USCIS ADOPTS NEW POLICY FOR NTAs
Author: New York Immigration Lawyer Alena Shautsova
USCIS changes policy on how and when it will be referring applicants to court. Now, all persons who applied for Immigration benefits and were denied will be issued Notices to Appear. A Notice to Appear is a charging document that means that the person is going to be placed in removal proceedings in Immigration Court.
Under the new policy, the following cases will be referred to court:
- Cases where fraud or misrepresentation is substantiated, and/or where an applicant abused any program related to the receipt of public benefits. USCIS will issue an NTA even if the case is denied for reasons other than fraud.
- Criminal cases where an applicant is convicted of or charged with a criminal offense, or has committed acts that are chargeable as a criminal offense, even if the criminal conduct was not the basis for the denial or the ground of removability. USCIS may refer cases involving serious criminal activity to ICE before adjudication of an immigration benefit request pending before USCIS without issuing an NTA.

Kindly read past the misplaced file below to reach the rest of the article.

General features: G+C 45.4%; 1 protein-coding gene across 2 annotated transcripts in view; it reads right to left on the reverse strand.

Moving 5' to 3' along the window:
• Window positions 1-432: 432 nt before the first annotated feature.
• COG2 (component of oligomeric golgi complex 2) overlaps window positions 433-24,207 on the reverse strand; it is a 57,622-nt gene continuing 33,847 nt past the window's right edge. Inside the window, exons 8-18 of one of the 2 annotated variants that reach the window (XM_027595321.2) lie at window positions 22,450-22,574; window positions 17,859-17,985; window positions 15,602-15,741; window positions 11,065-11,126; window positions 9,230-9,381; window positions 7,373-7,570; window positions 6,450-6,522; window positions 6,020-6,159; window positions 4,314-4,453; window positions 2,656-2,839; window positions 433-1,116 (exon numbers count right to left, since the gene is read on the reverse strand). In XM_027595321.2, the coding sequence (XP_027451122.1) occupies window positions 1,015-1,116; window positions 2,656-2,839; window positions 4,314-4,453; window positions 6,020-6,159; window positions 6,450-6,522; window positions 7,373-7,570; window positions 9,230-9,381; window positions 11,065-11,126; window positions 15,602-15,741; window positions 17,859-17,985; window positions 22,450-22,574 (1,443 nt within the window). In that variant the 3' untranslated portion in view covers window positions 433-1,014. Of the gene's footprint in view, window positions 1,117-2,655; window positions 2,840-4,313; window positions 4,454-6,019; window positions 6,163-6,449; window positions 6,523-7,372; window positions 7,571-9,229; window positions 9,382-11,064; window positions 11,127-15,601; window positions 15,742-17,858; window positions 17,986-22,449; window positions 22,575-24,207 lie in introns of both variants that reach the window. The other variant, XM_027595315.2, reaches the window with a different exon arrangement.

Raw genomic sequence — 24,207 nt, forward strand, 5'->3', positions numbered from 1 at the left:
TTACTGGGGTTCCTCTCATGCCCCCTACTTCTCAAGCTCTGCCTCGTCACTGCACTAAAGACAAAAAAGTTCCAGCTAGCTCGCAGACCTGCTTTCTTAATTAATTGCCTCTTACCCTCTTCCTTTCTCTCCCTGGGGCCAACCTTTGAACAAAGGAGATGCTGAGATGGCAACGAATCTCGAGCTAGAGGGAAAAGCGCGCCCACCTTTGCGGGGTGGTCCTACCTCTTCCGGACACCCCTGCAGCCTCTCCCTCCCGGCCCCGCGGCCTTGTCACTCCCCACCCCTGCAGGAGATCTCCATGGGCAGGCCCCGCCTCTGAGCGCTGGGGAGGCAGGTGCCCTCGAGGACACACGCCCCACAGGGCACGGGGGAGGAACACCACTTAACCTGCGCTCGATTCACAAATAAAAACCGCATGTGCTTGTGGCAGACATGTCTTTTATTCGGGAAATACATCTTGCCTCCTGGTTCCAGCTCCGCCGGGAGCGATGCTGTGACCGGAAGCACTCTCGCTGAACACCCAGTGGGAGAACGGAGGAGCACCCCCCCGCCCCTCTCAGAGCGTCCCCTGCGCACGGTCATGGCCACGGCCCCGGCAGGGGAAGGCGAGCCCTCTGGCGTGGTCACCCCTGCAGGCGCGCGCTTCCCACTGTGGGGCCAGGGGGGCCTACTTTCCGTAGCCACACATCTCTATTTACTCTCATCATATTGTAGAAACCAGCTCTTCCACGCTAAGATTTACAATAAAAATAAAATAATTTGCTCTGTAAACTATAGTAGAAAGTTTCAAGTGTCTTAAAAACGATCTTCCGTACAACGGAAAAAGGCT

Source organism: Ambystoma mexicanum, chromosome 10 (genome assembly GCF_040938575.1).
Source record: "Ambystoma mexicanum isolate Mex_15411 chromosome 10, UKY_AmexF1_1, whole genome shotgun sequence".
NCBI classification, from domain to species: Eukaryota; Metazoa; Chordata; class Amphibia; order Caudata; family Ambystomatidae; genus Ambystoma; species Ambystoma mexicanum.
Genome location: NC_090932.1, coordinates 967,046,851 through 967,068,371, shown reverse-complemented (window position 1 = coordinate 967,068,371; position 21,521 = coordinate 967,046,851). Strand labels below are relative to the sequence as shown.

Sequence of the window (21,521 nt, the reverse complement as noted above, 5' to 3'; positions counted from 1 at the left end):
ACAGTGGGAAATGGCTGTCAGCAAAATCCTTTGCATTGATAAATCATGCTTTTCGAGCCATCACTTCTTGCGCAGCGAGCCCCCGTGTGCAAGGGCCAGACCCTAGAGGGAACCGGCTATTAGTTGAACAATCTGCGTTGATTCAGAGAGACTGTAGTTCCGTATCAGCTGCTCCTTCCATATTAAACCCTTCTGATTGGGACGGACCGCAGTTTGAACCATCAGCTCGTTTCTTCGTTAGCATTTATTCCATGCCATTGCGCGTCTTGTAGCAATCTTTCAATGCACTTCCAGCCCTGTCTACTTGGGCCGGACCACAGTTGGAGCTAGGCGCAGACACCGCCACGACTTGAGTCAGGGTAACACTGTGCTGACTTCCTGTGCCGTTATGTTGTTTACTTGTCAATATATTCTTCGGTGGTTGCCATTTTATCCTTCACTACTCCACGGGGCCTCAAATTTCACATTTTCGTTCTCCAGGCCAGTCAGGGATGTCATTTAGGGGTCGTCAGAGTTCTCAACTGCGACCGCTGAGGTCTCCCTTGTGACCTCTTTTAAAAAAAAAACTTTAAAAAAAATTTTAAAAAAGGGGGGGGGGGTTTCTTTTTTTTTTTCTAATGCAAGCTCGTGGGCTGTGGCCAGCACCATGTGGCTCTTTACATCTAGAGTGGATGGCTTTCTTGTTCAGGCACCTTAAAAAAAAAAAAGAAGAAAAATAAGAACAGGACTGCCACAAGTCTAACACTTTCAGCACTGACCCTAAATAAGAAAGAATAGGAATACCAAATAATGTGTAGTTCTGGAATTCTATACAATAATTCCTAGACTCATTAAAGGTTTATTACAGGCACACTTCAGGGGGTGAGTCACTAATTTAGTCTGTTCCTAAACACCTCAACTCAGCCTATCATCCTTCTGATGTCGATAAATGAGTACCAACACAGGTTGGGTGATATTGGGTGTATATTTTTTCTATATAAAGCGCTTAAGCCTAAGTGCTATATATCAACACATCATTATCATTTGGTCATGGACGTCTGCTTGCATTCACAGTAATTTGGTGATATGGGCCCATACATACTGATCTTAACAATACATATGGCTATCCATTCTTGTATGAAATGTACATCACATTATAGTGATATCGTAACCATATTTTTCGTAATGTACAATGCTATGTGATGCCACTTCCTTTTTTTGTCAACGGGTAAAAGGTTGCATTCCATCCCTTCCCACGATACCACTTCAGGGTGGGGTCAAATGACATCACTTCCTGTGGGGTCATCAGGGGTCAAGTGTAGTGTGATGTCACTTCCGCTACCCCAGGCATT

- Cases in which USCIS denies a Form N-400, Application for Naturalization, on good moral character grounds because of a criminal offense.
- Cases in which, upon the denial of an application or petition, an applicant is unlawfully present in the United States.
The revised policy does not change the USCIS policy for issuing an NTA in the following categories:
- Cases involving national security concerns;
- Cases where issuing an NTA is required by statute or regulation;
- Temporary Protected Status (TPS) cases, except where, after applying TPS regulatory provisions, a TPS denial or withdrawal results in an individual having no other lawful immigration status;
- DACA recipients and requestors when: (1) processing an initial or renewal DACA request or DACA-related benefit request; or (2) processing a DACA recipient for possible termination of DACA.